I’m All Right

Yesterday I had a doctor’s appointment in Tallahassee. It was the last in a series of appointments and procedures involving my cranky digestive system. Everything went well. While the doctors identified a couple of minor issues, basically I’m merely aging and falling apart piece by piece.

After paying an arm and a leg (heh) for the privilege of learning I’m old, I left the doctor’s office feeling poorer, but relieved. I’d prepared myself for bad news, hypochondriac that I am, and instead I just learned that my body is going through some changes.

Hmmm. Didn’t I hear the same thing back in sixth grade? Puberty was a piece of cake compared to this, though. Okay, so I didn’t like the pimples and period stuff, and the awkwardness and insecurities really stunk. Oh, and the growth spurt that propelled me to the top of my class’s height chart and kept me there through most of junior high and high school wasn’t much fun either.

On second thought, I wouldn’t trade my current issues for those I faced in puberty. To paraphrase one of my favorite movie quotes: “We don’t need no stinking training bras.”

Hooray for aging. Hooray for me.


Peace, people.

Dr. On Demand

Under the category of “What Will They Think of Next?” comes the relatively new idea of online doctoring. Studly’s company’s insurance provider began pushing the service last year, but I was reluctant to take advantage of it. The whole thing just seemed like an oddity. I couldn’t quite fathom how a doctor could examine a patient via a Skype-type arrangement and prescribe treatments, and even medications, for an ailment, all without physically being in the same room.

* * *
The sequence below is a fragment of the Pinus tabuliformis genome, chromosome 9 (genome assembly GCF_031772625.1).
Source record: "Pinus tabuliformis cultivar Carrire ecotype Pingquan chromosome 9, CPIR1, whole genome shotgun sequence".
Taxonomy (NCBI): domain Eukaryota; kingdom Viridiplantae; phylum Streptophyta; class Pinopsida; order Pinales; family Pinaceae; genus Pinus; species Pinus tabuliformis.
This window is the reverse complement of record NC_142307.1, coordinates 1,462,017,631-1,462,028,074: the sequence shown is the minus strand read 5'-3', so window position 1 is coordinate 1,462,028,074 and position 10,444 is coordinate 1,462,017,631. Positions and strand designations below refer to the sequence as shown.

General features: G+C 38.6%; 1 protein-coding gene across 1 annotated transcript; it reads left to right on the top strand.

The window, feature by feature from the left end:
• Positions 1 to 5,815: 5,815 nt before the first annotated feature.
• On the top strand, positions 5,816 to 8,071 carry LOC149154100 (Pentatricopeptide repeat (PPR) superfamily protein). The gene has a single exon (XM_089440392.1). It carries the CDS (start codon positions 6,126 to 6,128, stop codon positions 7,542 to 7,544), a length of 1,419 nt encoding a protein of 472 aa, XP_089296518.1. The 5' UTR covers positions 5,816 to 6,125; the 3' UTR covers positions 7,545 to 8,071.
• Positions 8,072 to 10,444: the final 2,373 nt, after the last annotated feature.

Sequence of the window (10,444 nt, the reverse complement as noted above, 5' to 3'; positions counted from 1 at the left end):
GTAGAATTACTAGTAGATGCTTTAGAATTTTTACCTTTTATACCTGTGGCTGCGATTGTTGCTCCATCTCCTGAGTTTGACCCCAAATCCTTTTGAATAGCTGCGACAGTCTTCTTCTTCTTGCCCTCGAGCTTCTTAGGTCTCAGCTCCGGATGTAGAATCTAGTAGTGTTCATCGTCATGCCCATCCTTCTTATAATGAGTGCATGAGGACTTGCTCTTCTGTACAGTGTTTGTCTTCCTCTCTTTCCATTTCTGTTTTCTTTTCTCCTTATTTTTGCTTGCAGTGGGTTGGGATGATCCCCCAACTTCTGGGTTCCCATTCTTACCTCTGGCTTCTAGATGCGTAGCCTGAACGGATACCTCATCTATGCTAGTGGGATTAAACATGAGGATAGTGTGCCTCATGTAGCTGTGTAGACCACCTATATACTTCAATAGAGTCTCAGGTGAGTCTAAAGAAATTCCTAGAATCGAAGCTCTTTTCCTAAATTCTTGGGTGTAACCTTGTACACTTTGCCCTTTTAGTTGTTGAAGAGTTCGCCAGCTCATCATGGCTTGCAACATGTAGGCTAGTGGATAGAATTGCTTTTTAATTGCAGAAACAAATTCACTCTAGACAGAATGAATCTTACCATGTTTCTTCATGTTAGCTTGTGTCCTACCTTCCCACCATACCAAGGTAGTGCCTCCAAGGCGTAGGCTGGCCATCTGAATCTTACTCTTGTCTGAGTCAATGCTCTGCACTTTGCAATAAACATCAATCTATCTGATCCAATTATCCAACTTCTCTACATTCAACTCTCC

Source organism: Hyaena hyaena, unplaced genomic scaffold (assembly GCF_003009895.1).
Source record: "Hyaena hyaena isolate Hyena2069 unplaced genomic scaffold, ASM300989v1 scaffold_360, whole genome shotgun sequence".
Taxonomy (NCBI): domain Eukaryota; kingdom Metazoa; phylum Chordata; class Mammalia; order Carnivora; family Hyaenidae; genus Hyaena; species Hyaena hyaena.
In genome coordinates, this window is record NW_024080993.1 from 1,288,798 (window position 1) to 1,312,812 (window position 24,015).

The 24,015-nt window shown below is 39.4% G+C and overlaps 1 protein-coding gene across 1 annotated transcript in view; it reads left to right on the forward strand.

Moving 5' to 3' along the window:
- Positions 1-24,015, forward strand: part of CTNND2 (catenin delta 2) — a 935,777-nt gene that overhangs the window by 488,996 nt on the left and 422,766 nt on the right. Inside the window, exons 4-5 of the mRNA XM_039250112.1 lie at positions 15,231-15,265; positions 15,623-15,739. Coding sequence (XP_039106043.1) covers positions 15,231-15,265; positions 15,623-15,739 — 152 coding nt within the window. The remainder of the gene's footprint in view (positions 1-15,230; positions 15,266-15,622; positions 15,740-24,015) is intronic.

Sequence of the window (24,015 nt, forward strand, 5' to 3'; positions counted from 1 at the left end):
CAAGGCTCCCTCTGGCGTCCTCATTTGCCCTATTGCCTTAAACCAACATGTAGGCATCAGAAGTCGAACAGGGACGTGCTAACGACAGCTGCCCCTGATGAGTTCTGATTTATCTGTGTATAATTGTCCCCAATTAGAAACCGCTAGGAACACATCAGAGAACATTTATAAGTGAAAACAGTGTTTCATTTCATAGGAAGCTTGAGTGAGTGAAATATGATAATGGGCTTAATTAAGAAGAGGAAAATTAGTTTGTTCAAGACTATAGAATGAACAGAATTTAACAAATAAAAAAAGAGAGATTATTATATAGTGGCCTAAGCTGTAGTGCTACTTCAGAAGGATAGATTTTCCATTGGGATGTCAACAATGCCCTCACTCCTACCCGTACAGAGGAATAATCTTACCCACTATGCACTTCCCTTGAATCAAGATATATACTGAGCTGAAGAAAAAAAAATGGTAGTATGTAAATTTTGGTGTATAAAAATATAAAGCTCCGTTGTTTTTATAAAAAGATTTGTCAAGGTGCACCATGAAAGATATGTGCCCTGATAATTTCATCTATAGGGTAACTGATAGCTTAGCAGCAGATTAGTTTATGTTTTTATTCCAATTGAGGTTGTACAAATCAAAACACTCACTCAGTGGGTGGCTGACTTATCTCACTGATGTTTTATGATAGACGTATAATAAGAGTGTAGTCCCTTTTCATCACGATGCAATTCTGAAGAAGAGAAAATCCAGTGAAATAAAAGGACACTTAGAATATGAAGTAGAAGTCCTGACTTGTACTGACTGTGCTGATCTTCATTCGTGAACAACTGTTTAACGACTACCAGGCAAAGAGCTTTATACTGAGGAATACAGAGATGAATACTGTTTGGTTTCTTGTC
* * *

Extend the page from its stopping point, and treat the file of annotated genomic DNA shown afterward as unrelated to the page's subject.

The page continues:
Last evening though, as I struggled to breathe, as snot dripped relentlessly from my nose, and tears flowed freely from my eyes, Studly Doright insisted I access the site. I told him I already knew what they’d say: “Drink plenty of liquids, get lots of rest, take ibuprofen for your headache, use a humidifier and a Neti pot, blah, blah, blah.”

“I’m already doing that stuff. Plus,” I grimaced, “They’ll charge me for that information.”

Studly insisted, though, so I downloaded the app and made the call. After filling out the online paperwork, I found myself in a virtual waiting room to see the first available physician. My wait time was a little longer than ten minutes, but I didn’t have to wonder what new germs I was being exposed to as I reclined on my own sofa in the privacy of Doright Manor. I do need to acquire better magazines, though. Ours are boring.

When the doctor appeared on my phone I was pleased to see that they’d assigned me a woman. I probably could’ve requested a female, but didn’t think to do so when I initiated the visit. Dr. W exuded confidence and compassion, and got right down to business.

After going over my health history and asking about any medications I was taking, Dr. W asked me about my symptoms, then had me check to see if the glands in my throat were swollen. She had me evaluate the pain level in my sinuses.

And if you’re wondering, yes, she asked me to stick out my tongue and say “Ahhhhh!” while I pointed the phone’s camera at my throat. Apparently I wasn’t adept at this maneuver because after I fumbled about for several minutes in an attempt to expose the inner workings of my throat, she asked if there was someone else in the house who could aim the camera for me. Studly rose to the occasion, and played cameraman.

He saved the day again when the doctor had me take a blood pressure reading. Studly has a small sphygmomanometer with a cuff that wraps around one’s wrist. I was trying to put it in place while talking to the doctor, so he stepped in and made sure I did it correctly. Always the hero, my Studly.

After a few more questions the doctor gave me her recommendations: Drink plenty of liquids, get lots of rest, take ibuprofen for your headache, use a humidifier and a Neti pot, blah, blah, blah. Hmmm. Where had I heard that before?

I gave Studly an “I told you look,” but he wasn’t at all chastened.

“We needed to see if it worked,” he said. “Maybe next time you’ll have something more interesting, like a broken leg….”